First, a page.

By Vinod Dhall & Apurva Badoni
The retirement of the chairman of the Competition Commission of India, Ashok Kumar Gupta, last October has left the Commission with only two sitting members, thus rendering it inquorate for over three months. Thus, the Commission is incapable of deciding any cases, whether these are merger cases or antitrust enforcement matters, since Section 22 of the Competition Act, 2002, prescribes a quorum of at least three members.
While the enforcement cases do not specify any deadline for the final decision (though this does not imply indefinite delays), merger cases require the Commission’s approval or refusal decisions to be reached within prescribed time-limits. If the Commission is of the opinion that the merger has no likely anti-competitive effect, the approval must be accorded within 30 working days. Specified deadlines have been written into the Competition Act and the Combination Regulations with the avowed objective of facilitating efficiency-yielding mergers with no anti-competitive effect and thereby ‘ease of doing business’. In this respect, the Commission serves largely as a gate-keeper with the limited role to prevent mergers that can appreciably harm the play of competition in the markets.
The Commission broadly has had a good track record in clearing merger applications. According to Commission sources, the average time consumed in merger approvals is barely 17 days—a credible achievement. This figure factors in the virtually instantaneous approval accorded to ‘green channel’ filings, which should be recognised as a notable innovation by the Commission and the ministry of corporate affairs. In fact, the ministry has incorporated this route in the Competition Amendment Bill, 2022 (which is currently under consideration). It has been supported also by the Parliamentary Standing Committee on Finance.
When the Competition Act was being contemplated by the government in 2002-03, business representatives expressed apprehension that this might erect yet another bureaucratic behemoth that proves a roadblock for economic transactions and thereby prevents businesses from undertaking inorganic growth. To allay the fears expressed by business, it was agreed that the merger provisions of the Competition Act would be brought into force a full two years after its other provisions, which was in fact what happened.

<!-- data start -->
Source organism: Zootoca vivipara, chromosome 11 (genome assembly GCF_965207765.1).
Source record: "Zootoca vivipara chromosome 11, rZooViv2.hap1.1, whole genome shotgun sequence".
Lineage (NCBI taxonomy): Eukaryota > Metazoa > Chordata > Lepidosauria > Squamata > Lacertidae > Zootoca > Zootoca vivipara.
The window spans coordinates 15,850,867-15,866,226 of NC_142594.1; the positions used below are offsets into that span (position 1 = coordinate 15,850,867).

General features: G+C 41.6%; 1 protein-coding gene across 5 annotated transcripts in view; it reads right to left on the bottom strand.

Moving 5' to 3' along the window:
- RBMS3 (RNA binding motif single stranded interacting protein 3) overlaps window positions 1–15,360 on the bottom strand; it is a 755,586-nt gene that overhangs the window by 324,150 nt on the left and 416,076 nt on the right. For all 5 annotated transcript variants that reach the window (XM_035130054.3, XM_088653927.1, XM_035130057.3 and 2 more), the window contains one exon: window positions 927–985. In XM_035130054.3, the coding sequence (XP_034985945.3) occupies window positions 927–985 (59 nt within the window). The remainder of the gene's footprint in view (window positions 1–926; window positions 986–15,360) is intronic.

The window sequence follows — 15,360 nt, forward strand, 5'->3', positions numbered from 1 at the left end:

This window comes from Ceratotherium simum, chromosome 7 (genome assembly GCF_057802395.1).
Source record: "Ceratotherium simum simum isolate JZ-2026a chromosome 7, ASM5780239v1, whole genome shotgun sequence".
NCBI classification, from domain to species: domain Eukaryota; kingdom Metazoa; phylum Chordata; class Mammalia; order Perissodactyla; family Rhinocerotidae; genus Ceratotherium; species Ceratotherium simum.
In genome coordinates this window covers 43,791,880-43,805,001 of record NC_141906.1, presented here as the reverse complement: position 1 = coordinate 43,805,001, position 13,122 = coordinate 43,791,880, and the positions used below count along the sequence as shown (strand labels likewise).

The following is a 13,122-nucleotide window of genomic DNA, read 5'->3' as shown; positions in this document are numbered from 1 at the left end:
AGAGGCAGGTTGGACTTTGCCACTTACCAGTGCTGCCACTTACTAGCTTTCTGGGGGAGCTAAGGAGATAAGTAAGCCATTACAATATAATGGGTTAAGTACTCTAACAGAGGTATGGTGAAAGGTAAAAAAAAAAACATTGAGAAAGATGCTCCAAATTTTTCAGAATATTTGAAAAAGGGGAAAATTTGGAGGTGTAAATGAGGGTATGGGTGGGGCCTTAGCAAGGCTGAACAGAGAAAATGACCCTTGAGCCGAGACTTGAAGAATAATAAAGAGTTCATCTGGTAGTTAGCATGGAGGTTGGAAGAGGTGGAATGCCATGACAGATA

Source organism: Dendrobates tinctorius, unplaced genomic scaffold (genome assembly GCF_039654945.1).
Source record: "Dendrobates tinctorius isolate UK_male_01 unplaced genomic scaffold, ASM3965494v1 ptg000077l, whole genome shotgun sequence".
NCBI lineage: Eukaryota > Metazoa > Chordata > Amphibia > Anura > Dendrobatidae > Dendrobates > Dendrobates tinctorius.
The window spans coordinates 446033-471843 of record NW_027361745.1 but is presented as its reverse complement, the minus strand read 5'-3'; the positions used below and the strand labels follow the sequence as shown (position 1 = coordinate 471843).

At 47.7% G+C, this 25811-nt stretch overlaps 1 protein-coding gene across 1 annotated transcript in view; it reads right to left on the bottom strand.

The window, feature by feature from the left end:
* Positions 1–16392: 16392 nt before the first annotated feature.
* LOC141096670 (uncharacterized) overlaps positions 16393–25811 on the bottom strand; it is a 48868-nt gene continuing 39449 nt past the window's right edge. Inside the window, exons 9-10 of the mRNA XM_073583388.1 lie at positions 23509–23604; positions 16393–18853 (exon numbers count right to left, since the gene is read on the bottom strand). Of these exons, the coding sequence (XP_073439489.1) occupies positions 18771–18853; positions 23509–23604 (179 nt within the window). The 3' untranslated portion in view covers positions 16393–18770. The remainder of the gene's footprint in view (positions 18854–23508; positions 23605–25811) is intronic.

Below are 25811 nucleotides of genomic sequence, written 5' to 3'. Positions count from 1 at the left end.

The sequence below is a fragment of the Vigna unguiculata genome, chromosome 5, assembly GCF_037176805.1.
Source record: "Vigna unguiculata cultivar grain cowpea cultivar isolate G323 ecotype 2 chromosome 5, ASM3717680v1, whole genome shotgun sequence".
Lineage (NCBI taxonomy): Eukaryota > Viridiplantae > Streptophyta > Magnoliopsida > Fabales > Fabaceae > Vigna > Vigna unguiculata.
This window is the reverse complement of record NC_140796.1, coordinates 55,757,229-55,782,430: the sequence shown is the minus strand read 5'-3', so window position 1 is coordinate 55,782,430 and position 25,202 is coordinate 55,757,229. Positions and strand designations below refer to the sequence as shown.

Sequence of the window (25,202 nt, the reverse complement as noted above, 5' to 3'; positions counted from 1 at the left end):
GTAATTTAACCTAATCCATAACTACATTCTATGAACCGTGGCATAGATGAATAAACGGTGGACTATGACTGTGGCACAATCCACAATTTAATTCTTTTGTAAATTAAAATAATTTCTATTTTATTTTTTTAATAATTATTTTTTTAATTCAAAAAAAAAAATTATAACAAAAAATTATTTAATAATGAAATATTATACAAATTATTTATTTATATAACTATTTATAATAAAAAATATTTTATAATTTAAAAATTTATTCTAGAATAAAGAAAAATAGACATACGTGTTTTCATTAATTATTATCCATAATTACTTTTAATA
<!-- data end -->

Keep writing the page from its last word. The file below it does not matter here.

There are currently 17 transactions that are awaiting the Commission’s approval, several of which have crossed the 30-working-days period. Some of these are international deals, which cannot be closed globally for want of clearance in India, though these have received approval in other countries. Some deals might involve foreign direct investment, depriving the country of foreign investment; others might be insolvency cases.
Various stakeholders and industry bodies have reportedly written to the ministry and the Commission, urging decisions in pending merger cases. It is understood that the ministry along with the Commission has been actively considering what interim measures could be taken in the face of an inquorate Commission to allow at least the merger cases to be decided. Some interim measures that could be examined are:
a) Invocation of the doctrine of necessity: The present deadlock justifies extraordinary measures to be considered, especially with regard to mergers, which cannot brook unwarranted delays. This doctrine has been recognised by courts and tribunals such as in Mylan Laboratories vs. Union of India & Ors. and Axis Bank vs. National Stock Exchange & Ors., etc. This should allow the Commission to adjudicate on stalled merger cases. The applicability of this measure would, however, have to be tightly circumscribed to limit its invocation only to relieve the current crisis; any open-ended resort to this doctrine could be open to question and even misuse. Going forward, of course, the government should also endeavour to have more than three members at any given time so as not to lead to a crisis as the present one.
b) Direction under Section 54 of the Competition Act: This section inter alia allows the government to exempt any class of enterprises from the provisions of the Competition Act. Such an exemption could be crafted in consultation with the Commission for a limited period of time so as to allow appropriately defined class of enterprises, specifically the pending merger applications, from awaiting the Commission’s approval.
c) Amendment to the merger control regulations: Once again, either by invoking the doctrine of necessity or otherwise, the Commission could be empowered to amend the Combination Regulations to allow a new category of combinations to be “deemed to be approved” at the expiry of the 30-working-days period. This could particularly cater to merger filings where such period has elapsed, and the Commission has not issued further requests for information.
d) Appointment of a temporary member: A temporary appointment of a “member” could be considered till the time the Chairperson (or an additional member) is officially appointed;
No doubt, each of the above alternatives could raise tricky questions, including those of legal soundness. However, with high level legal advice, a solution could be crafted. It is believed that the ministry and the Commission have moved decisively to bridge the current vacuum and empower the Commission to decide the pending merger cases. This brings enormous relief to parties as the Commission will now be able to take the next steps in this direction.
Vinod Dhall & Apurva Badoni, respectively, former member, Competition Commission of India, and associate, Touchstone Partners, Delhi, Views are personal.